The judge would then turn to criticize my charging decision. Why, he asked, had I not opted for Involuntary Manslaughter, why had I “just” charged Negligent Homicide? Because, I explained, I did not value his punishment as being in excess of three years, because, I explained, I did not see the need to expose him to as many as ten years in jail, and because I knew that no matter what punishment the Court gave him, perhaps the greatest judgment would come from within himself having to live with the choice he made that night when he put so many lives in peril. “Well, okay then,” he responded. And we spoke of this choice I made no more.
I used discretion; I had a choice, and thankfully in explaining this choice several months before to my superiors, I was persuasive, they listened, and they agreed. Prosecutors have discretion, they have a choice, but seldom does it seem that they use it. Instead, I often see charge sheets that bear little resemblance to discretion, but rather as though its drafter is treating it like a law school exercise, filing up the pages with every possible offense, rather than approaching this heavy burden with thoughtful countenance or deliberate wisdom.
Above all else, I approached my decision in reflection of this moment in a man’s life as a choice he made, admittedly a very poor choice, but only a choice. I did not view this man as defined by his actions. He made a poor choice on one day. [And yes, I recognize that some military accused have made poor choices on a number of days]. No one understood more than I that the grave consequences of his choice required punishment. The difference I see in making the charging decision that I did versus the one many others may have reached is that my choice reflected the valuing of this person and the rehabilitation his crime warranted.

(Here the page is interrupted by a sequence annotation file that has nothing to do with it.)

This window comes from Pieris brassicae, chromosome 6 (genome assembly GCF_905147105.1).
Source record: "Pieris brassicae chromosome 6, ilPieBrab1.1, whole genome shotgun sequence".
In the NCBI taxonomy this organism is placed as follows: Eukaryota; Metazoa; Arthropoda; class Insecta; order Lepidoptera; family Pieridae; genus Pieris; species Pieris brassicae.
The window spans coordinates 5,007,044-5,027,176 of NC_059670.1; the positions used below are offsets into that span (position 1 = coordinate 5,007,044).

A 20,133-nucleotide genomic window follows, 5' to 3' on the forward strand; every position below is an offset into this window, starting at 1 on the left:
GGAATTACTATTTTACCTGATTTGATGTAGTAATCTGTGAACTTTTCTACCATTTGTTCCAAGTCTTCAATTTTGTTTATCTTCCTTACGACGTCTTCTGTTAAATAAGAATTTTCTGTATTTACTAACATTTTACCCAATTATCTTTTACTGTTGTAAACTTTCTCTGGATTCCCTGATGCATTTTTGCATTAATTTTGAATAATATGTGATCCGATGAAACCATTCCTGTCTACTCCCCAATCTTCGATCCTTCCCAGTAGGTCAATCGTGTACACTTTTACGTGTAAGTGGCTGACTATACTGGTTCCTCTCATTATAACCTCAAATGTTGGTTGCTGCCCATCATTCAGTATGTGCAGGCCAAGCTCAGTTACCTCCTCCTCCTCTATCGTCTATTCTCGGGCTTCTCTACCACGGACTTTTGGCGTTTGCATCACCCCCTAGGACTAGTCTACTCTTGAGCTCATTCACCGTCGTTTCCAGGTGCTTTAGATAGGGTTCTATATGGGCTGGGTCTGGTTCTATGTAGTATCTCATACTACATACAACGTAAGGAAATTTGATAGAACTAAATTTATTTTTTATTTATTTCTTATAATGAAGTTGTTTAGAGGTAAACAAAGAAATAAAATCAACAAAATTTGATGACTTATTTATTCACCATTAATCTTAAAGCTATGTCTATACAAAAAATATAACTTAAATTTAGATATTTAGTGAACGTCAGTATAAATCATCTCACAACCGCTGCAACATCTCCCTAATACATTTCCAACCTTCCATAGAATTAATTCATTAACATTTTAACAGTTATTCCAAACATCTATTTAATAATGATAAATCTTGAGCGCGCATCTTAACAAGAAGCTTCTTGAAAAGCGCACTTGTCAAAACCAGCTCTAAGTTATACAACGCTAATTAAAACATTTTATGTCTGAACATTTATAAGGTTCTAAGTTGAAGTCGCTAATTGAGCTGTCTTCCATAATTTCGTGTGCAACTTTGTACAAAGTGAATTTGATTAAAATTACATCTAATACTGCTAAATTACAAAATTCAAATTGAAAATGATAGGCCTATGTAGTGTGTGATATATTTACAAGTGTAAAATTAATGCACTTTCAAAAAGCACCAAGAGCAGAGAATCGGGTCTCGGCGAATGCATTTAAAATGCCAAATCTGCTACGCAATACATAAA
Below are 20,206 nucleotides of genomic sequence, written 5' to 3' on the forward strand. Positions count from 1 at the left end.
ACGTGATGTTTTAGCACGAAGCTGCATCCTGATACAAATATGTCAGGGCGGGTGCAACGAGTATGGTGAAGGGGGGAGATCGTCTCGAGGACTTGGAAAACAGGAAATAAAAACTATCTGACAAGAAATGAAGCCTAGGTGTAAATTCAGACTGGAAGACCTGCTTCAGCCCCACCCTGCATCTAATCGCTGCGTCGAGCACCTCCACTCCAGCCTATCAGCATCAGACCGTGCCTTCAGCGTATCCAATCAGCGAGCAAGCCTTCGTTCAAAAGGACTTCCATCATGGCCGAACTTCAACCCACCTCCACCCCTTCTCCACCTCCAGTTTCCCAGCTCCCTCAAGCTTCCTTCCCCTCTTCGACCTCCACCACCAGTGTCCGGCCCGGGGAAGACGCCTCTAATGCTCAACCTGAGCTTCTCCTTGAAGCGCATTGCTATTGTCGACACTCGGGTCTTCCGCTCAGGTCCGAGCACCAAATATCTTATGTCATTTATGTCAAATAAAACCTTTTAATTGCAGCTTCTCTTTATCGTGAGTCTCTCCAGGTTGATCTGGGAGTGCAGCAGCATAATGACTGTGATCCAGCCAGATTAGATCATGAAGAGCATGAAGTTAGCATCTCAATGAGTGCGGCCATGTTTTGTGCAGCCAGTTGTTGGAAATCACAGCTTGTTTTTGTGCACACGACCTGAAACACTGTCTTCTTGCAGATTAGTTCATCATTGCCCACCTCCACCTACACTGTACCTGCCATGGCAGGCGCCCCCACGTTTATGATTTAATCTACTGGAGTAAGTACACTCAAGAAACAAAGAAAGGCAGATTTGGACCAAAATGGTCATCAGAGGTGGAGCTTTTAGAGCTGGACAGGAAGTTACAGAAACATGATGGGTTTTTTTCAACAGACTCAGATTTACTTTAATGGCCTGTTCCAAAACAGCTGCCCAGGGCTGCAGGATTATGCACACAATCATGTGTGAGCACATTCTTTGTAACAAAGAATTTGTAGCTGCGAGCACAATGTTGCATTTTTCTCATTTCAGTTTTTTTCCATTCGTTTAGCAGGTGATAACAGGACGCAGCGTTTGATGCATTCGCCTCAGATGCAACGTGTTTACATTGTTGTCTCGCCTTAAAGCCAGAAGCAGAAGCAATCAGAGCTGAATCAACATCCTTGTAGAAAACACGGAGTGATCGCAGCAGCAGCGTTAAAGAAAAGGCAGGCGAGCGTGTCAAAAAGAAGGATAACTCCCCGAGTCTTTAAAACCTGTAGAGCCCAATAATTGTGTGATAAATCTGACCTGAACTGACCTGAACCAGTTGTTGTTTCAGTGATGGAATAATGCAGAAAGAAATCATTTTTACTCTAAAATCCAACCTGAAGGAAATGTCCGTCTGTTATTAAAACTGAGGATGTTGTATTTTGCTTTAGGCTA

What I tend to see in the current generation of prosecutors is the devaluing of the person and a moral judgment on the accused in stark contrast of how the prosecutor sees himself. The trial counsel passes judgment in the most sanctimonious of ways from the greatest in charging to the smallest of choices he has to divest himself of any similarity of this person who wears the same uniform, who swore the same oath, who nobly volunteered also to serve the same country. This moral judgment suddenly bleeds over into every aspect of the member’s life as if to say, “you are not one of us anymore.” Suddenly, even small requests that might reflect an ounce of humanity are denied for no valid reason other than because he is pending investigation for misconduct. What I wish to impart on this generation of trial counsel is that when you deny every request for a man awaiting his final judgment, you say very little about the substance of the man over whom your actions weigh, and you say a great deal about the man you are or are not. Choose wisely.